The BioLogos Foundation
What is the BioLogos Foundation?
The BioLogos Foundation is a Christian advocacy group established by Francis Collins in 2007. BioLogos aims contribute to the discussion on the relationship between science and religion and emphasize a compatibility between science and Christian faith.
Francis Collins served as its president until he resigned on August 16, 2009 to become the 16th Director of the National Institutes of Health. The presidency was then assumed by Darrel Falk, who left the position at the end of 2012 after three years.
On January 28, 2013, Deborah Haarsma was announced as the new president, and Jeffrey Schloss the new Senior Scholar Karl Giberson has also been a prominent member of the organization, serving as its vice president until leaving BioLogos to pursue more time for writing.
Background and goals
After his book The Language of God was published in 2006, Collins says that he received thousands of e-mails from individuals seeking to explore the relationships between scripture and science. Collins established the BioLogos Foundation to provide responses to these questions and promote a view of harmony between science and faith.
The foundation promotes theistic evolution, but maintains separation from the label to avoid being associated with atheism in some religious communities. Evangelicals are the foundation's primary audience, however, Collins says that he hopes that skeptics, seekers and believers of other faiths will find the website to be helpful.
The BioLogos Foundation’s main project is its website, which launched on April 28, 2009. The site provides resources and readings for those interested in the compatibility of science and religion.
Chief among these resources are the site’s “Questions,” which are responses to the emails Collins received after publishing The Language of God. According to the website, “by providing brief but detailed responses, the Questions address many of the most interesting topics in science and faith.” Topics for the Questions include “What is evolution?” and “Can science and scriptural truth be reconciled?” Each Question has been reviewed by at least one scholar in its related subject area.
The website also features a video interview section, “Conversations.” These interviews were held during a workshop in November 2009 titled “In Search of a Theology of Celebration” and they feature attendees offering their thoughts on a wide range of topics, from interpreting Genesis to how we should view the harmony of science and faith. Similarly, the website’s blog “Science and the Sacred” is home to insights on science, faith and their integration from members of the foundation as well as guest contributors.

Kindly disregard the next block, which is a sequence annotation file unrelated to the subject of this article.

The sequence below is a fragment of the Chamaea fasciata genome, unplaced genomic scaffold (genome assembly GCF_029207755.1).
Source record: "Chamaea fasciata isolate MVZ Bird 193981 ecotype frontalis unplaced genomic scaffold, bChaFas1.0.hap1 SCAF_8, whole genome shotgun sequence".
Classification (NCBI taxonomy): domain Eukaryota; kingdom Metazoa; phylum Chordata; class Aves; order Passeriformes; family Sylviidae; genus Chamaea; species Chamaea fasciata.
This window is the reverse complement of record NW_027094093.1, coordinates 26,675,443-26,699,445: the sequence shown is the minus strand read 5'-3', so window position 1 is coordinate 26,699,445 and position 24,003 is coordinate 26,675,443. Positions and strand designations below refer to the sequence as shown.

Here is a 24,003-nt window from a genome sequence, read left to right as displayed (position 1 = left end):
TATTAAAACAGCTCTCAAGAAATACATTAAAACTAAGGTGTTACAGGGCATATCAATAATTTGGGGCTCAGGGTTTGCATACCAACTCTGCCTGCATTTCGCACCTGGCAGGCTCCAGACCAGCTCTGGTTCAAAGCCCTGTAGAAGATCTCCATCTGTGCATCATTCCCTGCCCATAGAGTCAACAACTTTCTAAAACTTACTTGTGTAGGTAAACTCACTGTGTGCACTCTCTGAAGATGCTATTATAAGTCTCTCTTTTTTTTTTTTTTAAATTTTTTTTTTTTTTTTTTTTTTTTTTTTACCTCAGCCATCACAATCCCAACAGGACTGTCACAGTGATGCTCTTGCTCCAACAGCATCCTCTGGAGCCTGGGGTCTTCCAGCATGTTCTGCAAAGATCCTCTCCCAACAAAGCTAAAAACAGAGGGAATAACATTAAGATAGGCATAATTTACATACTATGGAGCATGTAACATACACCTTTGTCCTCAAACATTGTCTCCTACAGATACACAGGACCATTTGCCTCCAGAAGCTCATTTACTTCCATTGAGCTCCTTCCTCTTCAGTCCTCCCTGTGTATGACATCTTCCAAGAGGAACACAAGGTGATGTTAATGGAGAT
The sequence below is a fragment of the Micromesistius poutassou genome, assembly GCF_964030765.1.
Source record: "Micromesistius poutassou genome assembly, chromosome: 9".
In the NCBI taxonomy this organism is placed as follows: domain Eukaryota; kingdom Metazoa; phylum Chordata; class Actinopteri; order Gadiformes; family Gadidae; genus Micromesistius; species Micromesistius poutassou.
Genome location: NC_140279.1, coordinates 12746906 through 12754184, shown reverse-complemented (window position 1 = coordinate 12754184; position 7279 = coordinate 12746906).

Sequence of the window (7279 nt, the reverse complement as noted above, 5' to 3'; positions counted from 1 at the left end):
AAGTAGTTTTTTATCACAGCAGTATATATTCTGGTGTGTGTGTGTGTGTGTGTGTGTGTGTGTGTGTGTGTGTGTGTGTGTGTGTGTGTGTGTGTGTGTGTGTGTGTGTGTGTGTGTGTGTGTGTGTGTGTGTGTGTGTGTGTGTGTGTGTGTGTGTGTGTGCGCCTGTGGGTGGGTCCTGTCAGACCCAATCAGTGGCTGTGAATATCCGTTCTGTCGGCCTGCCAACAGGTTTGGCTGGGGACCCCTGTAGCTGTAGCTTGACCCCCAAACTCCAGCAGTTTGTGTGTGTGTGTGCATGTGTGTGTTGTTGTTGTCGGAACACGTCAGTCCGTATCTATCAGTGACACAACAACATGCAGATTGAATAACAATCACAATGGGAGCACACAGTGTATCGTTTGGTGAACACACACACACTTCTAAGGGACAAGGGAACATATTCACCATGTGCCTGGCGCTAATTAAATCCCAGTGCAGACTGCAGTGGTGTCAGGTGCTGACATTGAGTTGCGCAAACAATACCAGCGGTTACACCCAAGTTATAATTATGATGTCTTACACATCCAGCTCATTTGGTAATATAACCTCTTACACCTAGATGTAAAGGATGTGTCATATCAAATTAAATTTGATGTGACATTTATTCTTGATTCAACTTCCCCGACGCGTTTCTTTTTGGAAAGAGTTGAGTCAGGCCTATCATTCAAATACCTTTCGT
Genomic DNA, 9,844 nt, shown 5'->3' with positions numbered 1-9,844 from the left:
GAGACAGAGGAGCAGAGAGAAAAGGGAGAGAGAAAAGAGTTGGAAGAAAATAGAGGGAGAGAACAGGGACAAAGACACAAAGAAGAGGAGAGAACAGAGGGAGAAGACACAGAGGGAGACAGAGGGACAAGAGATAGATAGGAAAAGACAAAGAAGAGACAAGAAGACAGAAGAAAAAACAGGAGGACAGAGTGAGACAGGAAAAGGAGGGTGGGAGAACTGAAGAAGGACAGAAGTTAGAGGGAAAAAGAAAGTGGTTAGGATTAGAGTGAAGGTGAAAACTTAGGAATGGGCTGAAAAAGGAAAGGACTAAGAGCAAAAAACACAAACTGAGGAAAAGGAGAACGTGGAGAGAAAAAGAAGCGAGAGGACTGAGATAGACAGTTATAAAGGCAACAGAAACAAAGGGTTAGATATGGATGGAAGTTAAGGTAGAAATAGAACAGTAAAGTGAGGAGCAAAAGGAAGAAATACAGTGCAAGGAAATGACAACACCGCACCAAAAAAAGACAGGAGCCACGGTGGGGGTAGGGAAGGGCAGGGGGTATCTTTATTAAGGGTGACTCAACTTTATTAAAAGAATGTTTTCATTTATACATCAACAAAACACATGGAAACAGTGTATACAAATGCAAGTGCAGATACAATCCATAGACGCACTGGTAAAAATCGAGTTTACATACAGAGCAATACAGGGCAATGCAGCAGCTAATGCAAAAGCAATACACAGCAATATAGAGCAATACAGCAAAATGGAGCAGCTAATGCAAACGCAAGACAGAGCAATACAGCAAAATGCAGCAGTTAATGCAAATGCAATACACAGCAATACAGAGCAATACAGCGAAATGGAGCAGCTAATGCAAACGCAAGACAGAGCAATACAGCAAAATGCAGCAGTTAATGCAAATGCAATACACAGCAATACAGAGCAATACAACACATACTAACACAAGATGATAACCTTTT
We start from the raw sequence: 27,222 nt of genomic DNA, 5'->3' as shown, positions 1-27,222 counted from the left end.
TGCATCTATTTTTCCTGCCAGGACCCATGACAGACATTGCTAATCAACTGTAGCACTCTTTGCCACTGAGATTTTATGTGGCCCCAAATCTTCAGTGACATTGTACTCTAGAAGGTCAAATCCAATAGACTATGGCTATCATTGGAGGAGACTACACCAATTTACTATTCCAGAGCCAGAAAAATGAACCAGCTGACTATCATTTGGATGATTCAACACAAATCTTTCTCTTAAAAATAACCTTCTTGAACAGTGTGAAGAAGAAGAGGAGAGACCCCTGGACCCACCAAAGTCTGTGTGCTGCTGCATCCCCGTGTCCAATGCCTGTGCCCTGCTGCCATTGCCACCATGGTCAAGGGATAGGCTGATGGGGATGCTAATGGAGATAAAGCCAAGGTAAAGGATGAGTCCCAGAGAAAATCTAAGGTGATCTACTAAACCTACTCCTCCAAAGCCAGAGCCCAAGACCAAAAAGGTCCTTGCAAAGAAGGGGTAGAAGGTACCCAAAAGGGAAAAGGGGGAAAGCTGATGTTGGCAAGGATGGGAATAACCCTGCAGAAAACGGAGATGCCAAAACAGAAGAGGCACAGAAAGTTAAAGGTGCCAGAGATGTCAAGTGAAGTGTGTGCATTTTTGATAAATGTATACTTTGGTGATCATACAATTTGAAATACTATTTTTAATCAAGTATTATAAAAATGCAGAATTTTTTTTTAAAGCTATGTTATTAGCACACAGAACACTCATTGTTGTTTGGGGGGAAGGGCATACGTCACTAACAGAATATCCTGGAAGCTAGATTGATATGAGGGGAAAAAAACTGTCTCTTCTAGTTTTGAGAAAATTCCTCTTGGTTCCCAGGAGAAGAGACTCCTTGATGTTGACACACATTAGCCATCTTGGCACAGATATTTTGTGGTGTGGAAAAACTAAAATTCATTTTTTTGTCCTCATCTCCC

The BioLogos Foundation has drawn criticism from both creationists and atheists. In response to a Time Magazine article about the foundation, Ken Ham, a young-earth creationist, said “it is compromisers like Collins who cause people to doubt and disbelieve the Bible—causing them to walk away from the church.” Ham discussed his opposition to The BioLogos Foundation in detail during his second annual "State of the Nation" address on February 17, 2009.
Jerry Coyne, a professor of biology at the University of Chicago and atheist, calls the foundation the “latest endeavor to forcibly marry science and faith” and “embarrassing in its single-minded fervor to prove that conservative Christianity and evolution are really good buddies.”
Supporters of the Biologos Foundation include Washington Post columnist Kathleen Parker, who claims the Foundation’s goal of “helping fundamentalists evolve can only be good for civilization," and Timothy Keller, author of The Reason for God and pastor of Redeemer Presbyterian Church (PCA) in New York City, who has stated that “the BioLogos foundation provides an important first step towards (a thoughtful dialogue between science and faith).”
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